Tuesday, May 25, 2010

Oh, and...

...Wine Dark Sea already gave this a plug, but it is so good I will, too. Elizabeth Scalia on "Dwelling in the Possibilities of a Win-Win Situation" over at First Things:

"'Asked if the church position prefers the mother and child to die, rather than sparing the life of one of them, [James J Walters, professor of bioethics at Loyola Marymount University in Los Angeles] said the hope is that both would survive.'

Exactly right. The church hopes for nothing but life, lived in love, but with the clear-eyed understanding that pain is a part of the whole."

Read the whole thing--and the discussion that follows!


I have never been very good at either making long-term friends or long-term good-byes. After high school, I simply didn't say good-bye at all before flying off to college as fast as I could. I had no friendships, except for one particular Scientist, I wanted to keep.

In college, that changed: I found I could make friends and that, when I did, it was with an intense love based on the deepest desires of our hearts--for God, for heaven, for holiness. After college, most of my friends entered convents and seminaries. I married. And the good-byes were along the lines of, "Well, I'll see you in heaven!" We didn't expect ever to see one another again for any extended period of time. It sounded morbid, but one friend--now a Disciple of the Lord Jesus Christ--waved good-bye after my wedding and sang, "We'll be together in about 60 years!" Meaning: when we're both dead.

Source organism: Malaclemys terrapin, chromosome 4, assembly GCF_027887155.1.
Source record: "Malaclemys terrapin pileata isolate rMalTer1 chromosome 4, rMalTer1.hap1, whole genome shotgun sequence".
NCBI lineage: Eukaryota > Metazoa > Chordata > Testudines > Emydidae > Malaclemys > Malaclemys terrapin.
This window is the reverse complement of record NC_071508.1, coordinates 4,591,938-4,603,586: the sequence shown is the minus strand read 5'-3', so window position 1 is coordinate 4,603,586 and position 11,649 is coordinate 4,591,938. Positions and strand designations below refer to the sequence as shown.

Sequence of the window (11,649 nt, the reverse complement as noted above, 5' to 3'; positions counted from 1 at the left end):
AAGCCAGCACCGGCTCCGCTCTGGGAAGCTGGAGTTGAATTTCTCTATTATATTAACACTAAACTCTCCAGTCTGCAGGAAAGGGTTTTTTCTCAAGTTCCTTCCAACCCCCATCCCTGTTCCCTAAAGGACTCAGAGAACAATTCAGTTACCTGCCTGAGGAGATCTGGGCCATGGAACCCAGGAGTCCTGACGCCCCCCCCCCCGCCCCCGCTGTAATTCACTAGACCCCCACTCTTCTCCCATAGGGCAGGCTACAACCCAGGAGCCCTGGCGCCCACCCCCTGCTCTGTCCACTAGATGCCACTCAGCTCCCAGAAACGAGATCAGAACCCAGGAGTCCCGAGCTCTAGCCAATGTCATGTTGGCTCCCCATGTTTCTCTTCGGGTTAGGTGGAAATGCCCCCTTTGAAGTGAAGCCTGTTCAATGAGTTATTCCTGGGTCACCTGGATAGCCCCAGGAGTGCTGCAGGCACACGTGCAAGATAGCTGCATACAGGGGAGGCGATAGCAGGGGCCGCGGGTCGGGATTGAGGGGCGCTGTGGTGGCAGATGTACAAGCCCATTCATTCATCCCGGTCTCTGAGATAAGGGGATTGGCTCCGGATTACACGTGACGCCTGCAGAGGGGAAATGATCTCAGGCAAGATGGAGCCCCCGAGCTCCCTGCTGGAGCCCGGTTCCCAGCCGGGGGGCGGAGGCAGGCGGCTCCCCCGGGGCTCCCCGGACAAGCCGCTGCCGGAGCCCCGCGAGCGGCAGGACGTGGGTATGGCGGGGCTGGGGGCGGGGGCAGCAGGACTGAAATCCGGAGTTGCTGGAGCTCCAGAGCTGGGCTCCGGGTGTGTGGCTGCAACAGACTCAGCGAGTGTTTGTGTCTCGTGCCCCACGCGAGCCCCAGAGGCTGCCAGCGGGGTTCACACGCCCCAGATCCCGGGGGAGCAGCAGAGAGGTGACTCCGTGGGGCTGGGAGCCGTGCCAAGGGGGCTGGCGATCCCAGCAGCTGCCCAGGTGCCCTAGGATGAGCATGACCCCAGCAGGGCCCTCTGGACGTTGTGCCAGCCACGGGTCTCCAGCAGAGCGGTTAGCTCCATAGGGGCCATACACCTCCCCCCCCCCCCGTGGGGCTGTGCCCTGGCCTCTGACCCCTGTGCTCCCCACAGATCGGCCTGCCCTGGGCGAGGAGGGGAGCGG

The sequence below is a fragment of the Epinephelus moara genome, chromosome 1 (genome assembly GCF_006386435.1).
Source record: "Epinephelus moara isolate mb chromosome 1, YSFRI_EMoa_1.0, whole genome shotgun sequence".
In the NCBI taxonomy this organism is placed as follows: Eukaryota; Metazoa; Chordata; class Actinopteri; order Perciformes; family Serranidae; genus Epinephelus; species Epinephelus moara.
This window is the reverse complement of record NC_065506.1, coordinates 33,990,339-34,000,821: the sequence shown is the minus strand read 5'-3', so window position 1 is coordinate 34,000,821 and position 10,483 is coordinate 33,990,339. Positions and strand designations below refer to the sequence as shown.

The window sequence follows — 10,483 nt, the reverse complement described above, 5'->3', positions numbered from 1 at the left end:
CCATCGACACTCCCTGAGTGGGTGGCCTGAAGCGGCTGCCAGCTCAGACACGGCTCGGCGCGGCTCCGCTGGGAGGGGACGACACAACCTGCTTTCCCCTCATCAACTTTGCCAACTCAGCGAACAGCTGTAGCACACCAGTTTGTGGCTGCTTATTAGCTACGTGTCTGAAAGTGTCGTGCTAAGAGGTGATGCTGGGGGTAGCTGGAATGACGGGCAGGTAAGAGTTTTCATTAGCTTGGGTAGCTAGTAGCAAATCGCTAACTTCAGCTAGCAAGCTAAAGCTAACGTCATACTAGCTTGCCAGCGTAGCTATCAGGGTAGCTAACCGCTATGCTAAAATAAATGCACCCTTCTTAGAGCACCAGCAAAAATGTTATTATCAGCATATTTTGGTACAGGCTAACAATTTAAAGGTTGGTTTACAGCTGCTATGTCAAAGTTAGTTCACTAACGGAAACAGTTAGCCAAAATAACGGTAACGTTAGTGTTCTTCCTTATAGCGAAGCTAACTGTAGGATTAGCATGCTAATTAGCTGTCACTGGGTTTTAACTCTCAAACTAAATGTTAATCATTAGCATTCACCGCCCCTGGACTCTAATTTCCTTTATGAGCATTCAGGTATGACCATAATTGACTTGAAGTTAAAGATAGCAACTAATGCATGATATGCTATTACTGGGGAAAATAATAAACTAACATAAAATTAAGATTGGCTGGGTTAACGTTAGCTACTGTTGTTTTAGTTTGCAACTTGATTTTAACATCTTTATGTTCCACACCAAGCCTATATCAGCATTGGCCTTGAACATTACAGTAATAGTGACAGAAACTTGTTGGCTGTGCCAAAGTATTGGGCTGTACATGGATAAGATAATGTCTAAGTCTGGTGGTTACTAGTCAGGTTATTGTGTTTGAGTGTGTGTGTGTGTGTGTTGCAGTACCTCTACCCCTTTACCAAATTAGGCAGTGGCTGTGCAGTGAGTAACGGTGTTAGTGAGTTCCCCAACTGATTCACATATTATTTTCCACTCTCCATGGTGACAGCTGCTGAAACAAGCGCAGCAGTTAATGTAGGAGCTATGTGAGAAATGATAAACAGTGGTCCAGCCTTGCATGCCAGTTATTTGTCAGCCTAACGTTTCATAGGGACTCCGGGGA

And it was true. The sisters all have a mission that leaves little room for particular friendships; I have a family that consumes my whole being right now.

But here in the Deep South, we have found friends in the same state of life, or who are single, with whom we share again those deepest meanings and longings of the heart. We want the same things for our spouses--joy in Christ--and for our children--to know the Way, the Truth, and the Life.

It is hard to leave and say good-bye.

We have high hopes, however: in Christ it is not morbid to think of death when saying good-bye. It is a hope in the things to come, that all this will be made whole and most well. We believe that these dear friends will be with us again, and these few years we shared so closely here will manifest their fullest meaning There.

This is what it is hard to say--who talks like that? But we believe it.

Now it's been some weeks of good-byes to dear friends in Atlanta.

Sunday, May 23, 2010

Pentecost: Waiting together.

From Pope Benedict's 2006 Pentecost Homily:

"To stay together was the condition laid down by Jesus in order to receive the gift of the Holy Spirit; the premise of their harmony was prolonged prayer. In this way we are offered a formidable lesson for every Christian community.

Some think at times that missionary effectiveness depends primarily on careful programming and its subsequent intelligent application through a concrete commitment.

The Lord certainly does ask for our collaboration, but before any other response his initiative is necessary: his Spirit is the true protagonist of the Church. The roots of our being and of our action are in the wise and provident silence of God."